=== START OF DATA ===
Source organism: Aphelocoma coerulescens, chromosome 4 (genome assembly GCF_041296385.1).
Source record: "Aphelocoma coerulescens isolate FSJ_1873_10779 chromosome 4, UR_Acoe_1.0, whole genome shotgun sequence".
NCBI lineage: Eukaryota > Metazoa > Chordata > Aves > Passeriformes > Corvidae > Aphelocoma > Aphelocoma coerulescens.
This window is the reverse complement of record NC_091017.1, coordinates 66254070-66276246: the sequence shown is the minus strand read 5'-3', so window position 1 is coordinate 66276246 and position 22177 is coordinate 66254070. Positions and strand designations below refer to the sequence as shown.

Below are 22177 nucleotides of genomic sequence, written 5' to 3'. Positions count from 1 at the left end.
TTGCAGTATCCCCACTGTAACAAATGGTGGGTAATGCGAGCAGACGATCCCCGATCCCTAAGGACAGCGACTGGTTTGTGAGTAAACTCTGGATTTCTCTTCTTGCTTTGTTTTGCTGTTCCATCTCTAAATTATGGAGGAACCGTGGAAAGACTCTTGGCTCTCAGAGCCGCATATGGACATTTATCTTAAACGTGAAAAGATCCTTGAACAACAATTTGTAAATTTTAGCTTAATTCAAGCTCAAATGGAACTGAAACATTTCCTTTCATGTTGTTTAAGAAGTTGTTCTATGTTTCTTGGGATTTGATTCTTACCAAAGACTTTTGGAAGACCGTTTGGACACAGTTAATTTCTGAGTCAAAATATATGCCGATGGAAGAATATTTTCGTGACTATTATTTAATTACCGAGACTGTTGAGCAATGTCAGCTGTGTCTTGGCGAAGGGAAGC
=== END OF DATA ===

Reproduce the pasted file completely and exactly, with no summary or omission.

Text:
Source organism: Aphelocoma coerulescens, chromosome 4 (genome assembly GCF_041296385.1).
Source record: "Aphelocoma coerulescens isolate FSJ_1873_10779 chromosome 4, UR_Acoe_1.0, whole genome shotgun sequence".
NCBI lineage: Eukaryota > Metazoa > Chordata > Aves > Passeriformes > Corvidae > Aphelocoma > Aphelocoma coerulescens.
This window is the reverse complement of record NC_091017.1, coordinates 66254070-66276246: the sequence shown is the minus strand read 5'-3', so window position 1 is coordinate 66276246 and position 22177 is coordinate 66254070. Positions and strand designations below refer to the sequence as shown.

Below are 22177 nucleotides of genomic sequence, written 5' to 3'. Positions count from 1 at the left end.
TTGCAGTATCCCCACTGTAACAAATGGTGGGTAATGCGAGCAGACGATCCCCGATCCCTAAGGACAGCGACTGGTTTGTGAGTAAACTCTGGATTTCTCTTCTTGCTTTGTTTTGCTGTTCCATCTCTAAATTATGGAGGAACCGTGGAAAGACTCTTGGCTCTCAGAGCCGCATATGGACATTTATCTTAAACGTGAAAAGATCCTTGAACAACAATTTGTAAATTTTAGCTTAATTCAAGCTCAAATGGAACTGAAACATTTCCTTTCATGTTGTTTAAGAAGTTGTTCTATGTTTCTTGGGATTTGATTCTTACCAAAGACTTTTGGAAGACCGTTTGGACACAGTTAATTTCTGAGTCAAAATATATGCCGATGGAAGAATATTTTCGTGACTATTATTTAATTACCGAGACTGTTGAGCAATGTCAGCTGTGTCTTGGCGAAGGGAAGC